[Currently called the Duke of York's Picture House, Britain's
oldest extant cinema now shows art house and repertory films.]
66 CE - Roman Emperor Nero created a legion which, following his death in 69 CE during the Year of the Four Emperors, was officially named I Italica, or 'Italian First'. They remained in existence for much of the next five centuries, and were stationed at the Danube when Goths overran what remained of the Western Roman Empire.
1236 - Lithuanian Samogitians and Semigallians under Vykintas defeated the Livonian Brothers of the Sword in Battle of Šiauliai (or The Battle of the Sun); the Livonian commander, Volkwin, died in battle.
1499 - Although the foundation of Switzerland is traditionally measured from August 1st, 1291, it was the Treaty of Basel (signed on this day) that awarded the Swiss their independence from the Holy Roman Empire following the Battle of Dornach.
1598 - Writer Ben Jonson was indicted for manslaughter when he killed an actor, Gabriel Spenser, during a duel in what is now Hoxton. Jonson was incarcerated in Newgate Prison, where he converted to Roman Catholicism; he later avoided a death sentence because he was literate.
1692 - Based solely on the testimony of a group of young girls Martha Corey was hanged during the Salem witch trials, three days after her husband Giles Corey was ordered to be crushed to death by the same judicial body... Despite their early tragic deaths at the hands of a bunch of paranoid religious zealots, the Coreys attained a kind of immortality when they were made main characters in Arthur Miller's 1953 play The Crucible.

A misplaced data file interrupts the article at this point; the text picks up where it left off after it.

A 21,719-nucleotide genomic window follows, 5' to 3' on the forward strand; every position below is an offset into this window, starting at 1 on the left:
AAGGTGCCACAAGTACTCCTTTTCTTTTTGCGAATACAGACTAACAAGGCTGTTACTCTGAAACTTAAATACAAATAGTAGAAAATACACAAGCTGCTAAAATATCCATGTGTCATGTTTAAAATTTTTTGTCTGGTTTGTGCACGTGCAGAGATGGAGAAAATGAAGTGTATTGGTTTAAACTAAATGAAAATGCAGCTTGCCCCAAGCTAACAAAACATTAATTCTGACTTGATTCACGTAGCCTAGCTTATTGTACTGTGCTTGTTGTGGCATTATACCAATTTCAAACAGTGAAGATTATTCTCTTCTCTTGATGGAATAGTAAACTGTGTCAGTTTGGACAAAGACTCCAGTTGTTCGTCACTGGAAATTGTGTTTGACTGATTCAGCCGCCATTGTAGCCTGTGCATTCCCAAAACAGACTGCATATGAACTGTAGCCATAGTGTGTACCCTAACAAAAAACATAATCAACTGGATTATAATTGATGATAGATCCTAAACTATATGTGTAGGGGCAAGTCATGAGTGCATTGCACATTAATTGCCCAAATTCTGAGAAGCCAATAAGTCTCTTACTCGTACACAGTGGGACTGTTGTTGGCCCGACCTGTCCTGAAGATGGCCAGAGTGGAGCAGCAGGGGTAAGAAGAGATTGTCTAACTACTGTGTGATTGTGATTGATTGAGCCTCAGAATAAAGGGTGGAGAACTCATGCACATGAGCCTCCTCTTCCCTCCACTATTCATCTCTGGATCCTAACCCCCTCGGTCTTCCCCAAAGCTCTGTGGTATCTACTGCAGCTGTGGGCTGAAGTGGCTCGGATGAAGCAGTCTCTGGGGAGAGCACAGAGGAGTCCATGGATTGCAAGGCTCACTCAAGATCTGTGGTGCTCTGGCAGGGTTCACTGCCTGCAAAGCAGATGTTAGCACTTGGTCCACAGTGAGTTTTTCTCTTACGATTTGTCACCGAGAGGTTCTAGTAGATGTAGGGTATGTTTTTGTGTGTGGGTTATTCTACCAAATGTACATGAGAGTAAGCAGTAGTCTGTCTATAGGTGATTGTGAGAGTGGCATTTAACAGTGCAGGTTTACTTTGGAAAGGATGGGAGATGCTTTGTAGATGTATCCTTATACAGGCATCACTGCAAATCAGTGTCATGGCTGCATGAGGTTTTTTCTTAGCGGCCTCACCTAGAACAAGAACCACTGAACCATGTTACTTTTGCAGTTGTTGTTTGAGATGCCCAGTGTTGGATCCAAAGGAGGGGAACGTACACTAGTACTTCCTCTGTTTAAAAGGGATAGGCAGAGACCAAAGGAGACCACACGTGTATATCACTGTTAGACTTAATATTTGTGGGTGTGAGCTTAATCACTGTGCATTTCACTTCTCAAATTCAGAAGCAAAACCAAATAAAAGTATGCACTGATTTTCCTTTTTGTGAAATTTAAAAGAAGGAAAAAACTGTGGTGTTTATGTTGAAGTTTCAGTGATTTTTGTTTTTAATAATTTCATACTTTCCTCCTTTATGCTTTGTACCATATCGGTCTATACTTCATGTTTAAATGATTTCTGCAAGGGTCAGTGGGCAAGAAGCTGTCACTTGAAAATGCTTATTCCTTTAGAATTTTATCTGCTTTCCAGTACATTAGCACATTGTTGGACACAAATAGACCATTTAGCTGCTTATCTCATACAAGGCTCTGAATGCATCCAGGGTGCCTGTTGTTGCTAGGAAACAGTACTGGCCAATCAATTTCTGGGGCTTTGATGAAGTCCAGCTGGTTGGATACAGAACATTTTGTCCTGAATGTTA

1761 - England's King George III was crowned alongside his consort Queen Charlotte at Westminster Abbey.
1774 - Pope Clement XIV died; he was succeeded by Pius VI in February 1775.
1776 - Nathan Hale was hanged by the British for spying; whether or not he ever uttered his famous last words - 'I only regret that I have but one life to lose for my country' - they became a rallying cry for Patriot forces.
1851 - The city of Des Moines, Iowa, was incorporated as Fort Des Moines.
1869 - Richard Wagner's opera Das Rheingold premiered at the National Theatre in München.
1910 - The Duke of York's Cinema opened in Brighton; that it is still in use today makes it the oldest continually operating cinema in Britain.
1919 - The steel strike of 1919, led by the Amalgamated Association of Iron and Steel Workers, began in Pennsylvania and spread across the United States before collapsing in January 1920.
1927 - Jack Dempsey lost the Long Count boxing match to Gene Tunney at Chicago's Soldier Field.
1955 - British television network ITV went on the air, effectively turning the BBC's media monopoly into a media oligarchy.
1960 - The Sudanese Republic was renamed Mali after the withdrawal of Senegal from the Mali Federation; the newly renamed nation then gained its independence from France.
1970 - Tunku Abdul Rahman resigned as Prime Minister of Malaysia in favour of Tun Abdul Razak.
1975 - Sara Jane Moore was thwarted in her attempt to assassinate President Gerald Ford by Oliver Sipple; admiration for Sipple in GOP ranks was later quashed when it was revealed - by no less than Harvey Milk - that the Vietnam vet was gay.
1980 - Iraq invaded Iran, precipitating the eight-year Iran-Iraq War.
1985 - The Plaza Accord was signed in New York City.
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